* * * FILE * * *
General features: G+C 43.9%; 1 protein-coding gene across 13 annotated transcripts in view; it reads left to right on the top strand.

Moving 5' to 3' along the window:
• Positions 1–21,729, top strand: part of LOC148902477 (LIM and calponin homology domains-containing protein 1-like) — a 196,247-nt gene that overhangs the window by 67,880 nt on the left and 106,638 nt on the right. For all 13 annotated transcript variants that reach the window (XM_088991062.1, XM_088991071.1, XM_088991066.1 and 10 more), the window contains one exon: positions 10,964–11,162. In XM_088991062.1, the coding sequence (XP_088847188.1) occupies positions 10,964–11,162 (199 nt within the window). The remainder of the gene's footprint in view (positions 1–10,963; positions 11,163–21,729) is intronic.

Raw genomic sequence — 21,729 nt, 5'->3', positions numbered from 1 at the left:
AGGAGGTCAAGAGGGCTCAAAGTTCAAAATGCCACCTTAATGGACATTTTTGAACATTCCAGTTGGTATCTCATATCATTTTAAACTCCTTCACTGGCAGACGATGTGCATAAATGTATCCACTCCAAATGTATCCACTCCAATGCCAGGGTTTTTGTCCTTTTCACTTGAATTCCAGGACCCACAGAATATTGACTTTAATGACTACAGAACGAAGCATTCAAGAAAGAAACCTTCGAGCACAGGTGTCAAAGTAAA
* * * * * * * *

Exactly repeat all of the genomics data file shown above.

General features: G+C 43.9%; 1 protein-coding gene across 13 annotated transcripts in view; it reads left to right on the top strand.

Moving 5' to 3' along the window:
• Positions 1–21,729, top strand: part of LOC148902477 (LIM and calponin homology domains-containing protein 1-like) — a 196,247-nt gene that overhangs the window by 67,880 nt on the left and 106,638 nt on the right. For all 13 annotated transcript variants that reach the window (XM_088991062.1, XM_088991071.1, XM_088991066.1 and 10 more), the window contains one exon: positions 10,964–11,162. In XM_088991062.1, the coding sequence (XP_088847188.1) occupies positions 10,964–11,162 (199 nt within the window). The remainder of the gene's footprint in view (positions 1–10,963; positions 11,163–21,729) is intronic.

Raw genomic sequence — 21,729 nt, 5'->3', positions numbered from 1 at the left:
AGGAGGTCAAGAGGGCTCAAAGTTCAAAATGCCACCTTAATGGACATTTTTGAACATTCCAGTTGGTATCTCATATCATTTTAAACTCCTTCACTGGCAGACGATGTGCATAAATGTATCCACTCCAAATGTATCCACTCCAATGCCAGGGTTTTTGTCCTTTTCACTTGAATTCCAGGACCCACAGAATATTGACTTTAATGACTACAGAACGAAGCATTCAAGAAAGAAACCTTCGAGCACAGGTGTCAAAGTAAA